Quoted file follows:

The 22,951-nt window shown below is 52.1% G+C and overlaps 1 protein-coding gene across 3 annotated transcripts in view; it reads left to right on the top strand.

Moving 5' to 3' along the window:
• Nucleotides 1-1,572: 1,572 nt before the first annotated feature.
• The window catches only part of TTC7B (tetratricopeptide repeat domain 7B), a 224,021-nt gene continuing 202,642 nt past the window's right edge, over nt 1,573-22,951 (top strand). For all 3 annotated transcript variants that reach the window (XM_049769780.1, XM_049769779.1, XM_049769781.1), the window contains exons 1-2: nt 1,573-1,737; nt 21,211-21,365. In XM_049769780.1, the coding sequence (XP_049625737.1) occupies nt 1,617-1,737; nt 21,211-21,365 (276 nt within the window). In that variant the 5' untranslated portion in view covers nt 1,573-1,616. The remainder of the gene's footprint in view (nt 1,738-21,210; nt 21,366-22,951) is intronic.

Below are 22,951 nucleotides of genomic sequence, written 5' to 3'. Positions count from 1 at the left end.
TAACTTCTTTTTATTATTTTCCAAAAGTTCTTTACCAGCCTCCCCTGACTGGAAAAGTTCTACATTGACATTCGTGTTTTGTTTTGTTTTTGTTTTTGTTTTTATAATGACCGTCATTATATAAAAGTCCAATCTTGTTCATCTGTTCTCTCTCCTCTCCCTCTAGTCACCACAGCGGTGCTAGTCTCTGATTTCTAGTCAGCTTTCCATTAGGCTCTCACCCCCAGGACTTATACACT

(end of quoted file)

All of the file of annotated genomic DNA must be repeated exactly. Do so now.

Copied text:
The 22,951-nt window shown below is 52.1% G+C and overlaps 1 protein-coding gene across 3 annotated transcripts in view; it reads left to right on the top strand.

Moving 5' to 3' along the window:
• Nucleotides 1-1,572: 1,572 nt before the first annotated feature.
• The window catches only part of TTC7B (tetratricopeptide repeat domain 7B), a 224,021-nt gene continuing 202,642 nt past the window's right edge, over nt 1,573-22,951 (top strand). For all 3 annotated transcript variants that reach the window (XM_049769780.1, XM_049769779.1, XM_049769781.1), the window contains exons 1-2: nt 1,573-1,737; nt 21,211-21,365. In XM_049769780.1, the coding sequence (XP_049625737.1) occupies nt 1,617-1,737; nt 21,211-21,365 (276 nt within the window). In that variant the 5' untranslated portion in view covers nt 1,573-1,616. The remainder of the gene's footprint in view (nt 1,738-21,210; nt 21,366-22,951) is intronic.

Below are 22,951 nucleotides of genomic sequence, written 5' to 3'. Positions count from 1 at the left end.
TAACTTCTTTTTATTATTTTCCAAAAGTTCTTTACCAGCCTCCCCTGACTGGAAAAGTTCTACATTGACATTCGTGTTTTGTTTTGTTTTTGTTTTTGTTTTTATAATGACCGTCATTATATAAAAGTCCAATCTTGTTCATCTGTTCTCTCTCCTCTCCCTCTAGTCACCACAGCGGTGCTAGTCTCTGATTTCTAGTCAGCTTTCCATTAGGCTCTCACCCCCAGGACTTATACACT